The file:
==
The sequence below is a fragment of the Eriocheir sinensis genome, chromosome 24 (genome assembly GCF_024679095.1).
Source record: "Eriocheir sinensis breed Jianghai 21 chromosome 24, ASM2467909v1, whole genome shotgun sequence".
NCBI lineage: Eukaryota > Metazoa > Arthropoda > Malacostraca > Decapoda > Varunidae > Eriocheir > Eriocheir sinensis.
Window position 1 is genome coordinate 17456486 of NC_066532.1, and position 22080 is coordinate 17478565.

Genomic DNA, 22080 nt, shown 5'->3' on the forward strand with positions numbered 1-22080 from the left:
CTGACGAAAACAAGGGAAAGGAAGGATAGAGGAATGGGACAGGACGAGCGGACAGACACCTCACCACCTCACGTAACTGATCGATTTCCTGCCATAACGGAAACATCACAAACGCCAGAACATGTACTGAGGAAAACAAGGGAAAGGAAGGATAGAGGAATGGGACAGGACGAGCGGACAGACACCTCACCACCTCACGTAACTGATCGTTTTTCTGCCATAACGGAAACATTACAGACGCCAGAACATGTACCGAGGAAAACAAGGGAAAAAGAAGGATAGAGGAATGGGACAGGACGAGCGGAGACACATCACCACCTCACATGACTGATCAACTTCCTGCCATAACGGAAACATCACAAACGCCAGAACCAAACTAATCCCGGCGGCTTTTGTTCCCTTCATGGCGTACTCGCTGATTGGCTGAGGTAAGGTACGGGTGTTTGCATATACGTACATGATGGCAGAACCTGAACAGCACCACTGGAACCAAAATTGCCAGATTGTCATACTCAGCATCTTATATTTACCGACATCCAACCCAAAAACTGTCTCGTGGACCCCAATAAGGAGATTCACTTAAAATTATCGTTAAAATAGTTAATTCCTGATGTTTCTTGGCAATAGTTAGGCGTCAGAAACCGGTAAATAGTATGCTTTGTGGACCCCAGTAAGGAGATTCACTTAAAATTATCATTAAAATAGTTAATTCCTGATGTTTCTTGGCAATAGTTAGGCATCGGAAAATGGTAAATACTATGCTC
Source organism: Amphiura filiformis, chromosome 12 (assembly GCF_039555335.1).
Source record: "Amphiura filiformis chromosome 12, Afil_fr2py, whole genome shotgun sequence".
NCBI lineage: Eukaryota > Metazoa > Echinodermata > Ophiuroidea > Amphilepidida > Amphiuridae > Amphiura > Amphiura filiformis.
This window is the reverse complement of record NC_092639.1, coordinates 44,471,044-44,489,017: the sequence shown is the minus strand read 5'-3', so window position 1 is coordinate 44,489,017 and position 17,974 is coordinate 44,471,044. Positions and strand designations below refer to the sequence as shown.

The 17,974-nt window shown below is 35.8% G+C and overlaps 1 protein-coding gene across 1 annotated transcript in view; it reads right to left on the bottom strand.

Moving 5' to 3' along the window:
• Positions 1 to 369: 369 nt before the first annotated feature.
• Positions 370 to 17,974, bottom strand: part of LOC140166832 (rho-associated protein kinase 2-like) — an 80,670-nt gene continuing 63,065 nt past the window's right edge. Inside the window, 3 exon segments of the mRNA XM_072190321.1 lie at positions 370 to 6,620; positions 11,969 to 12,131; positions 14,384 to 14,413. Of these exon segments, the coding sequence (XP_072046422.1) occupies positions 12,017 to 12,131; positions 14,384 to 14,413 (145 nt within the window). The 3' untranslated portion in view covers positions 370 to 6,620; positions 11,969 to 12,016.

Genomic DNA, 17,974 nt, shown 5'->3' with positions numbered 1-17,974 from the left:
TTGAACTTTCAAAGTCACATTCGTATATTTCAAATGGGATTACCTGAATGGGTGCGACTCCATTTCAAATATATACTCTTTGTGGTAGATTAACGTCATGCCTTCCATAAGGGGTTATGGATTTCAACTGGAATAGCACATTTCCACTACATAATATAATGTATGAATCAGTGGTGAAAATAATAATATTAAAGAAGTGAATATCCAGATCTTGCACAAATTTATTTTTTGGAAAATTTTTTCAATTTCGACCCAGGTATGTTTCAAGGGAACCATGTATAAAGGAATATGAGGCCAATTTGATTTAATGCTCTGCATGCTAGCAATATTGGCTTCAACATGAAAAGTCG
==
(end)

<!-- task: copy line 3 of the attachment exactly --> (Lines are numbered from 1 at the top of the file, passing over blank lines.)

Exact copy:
NCBI lineage: Eukaryota > Metazoa > Arthropoda > Malacostraca > Decapoda > Varunidae > Eriocheir > Eriocheir sinensis.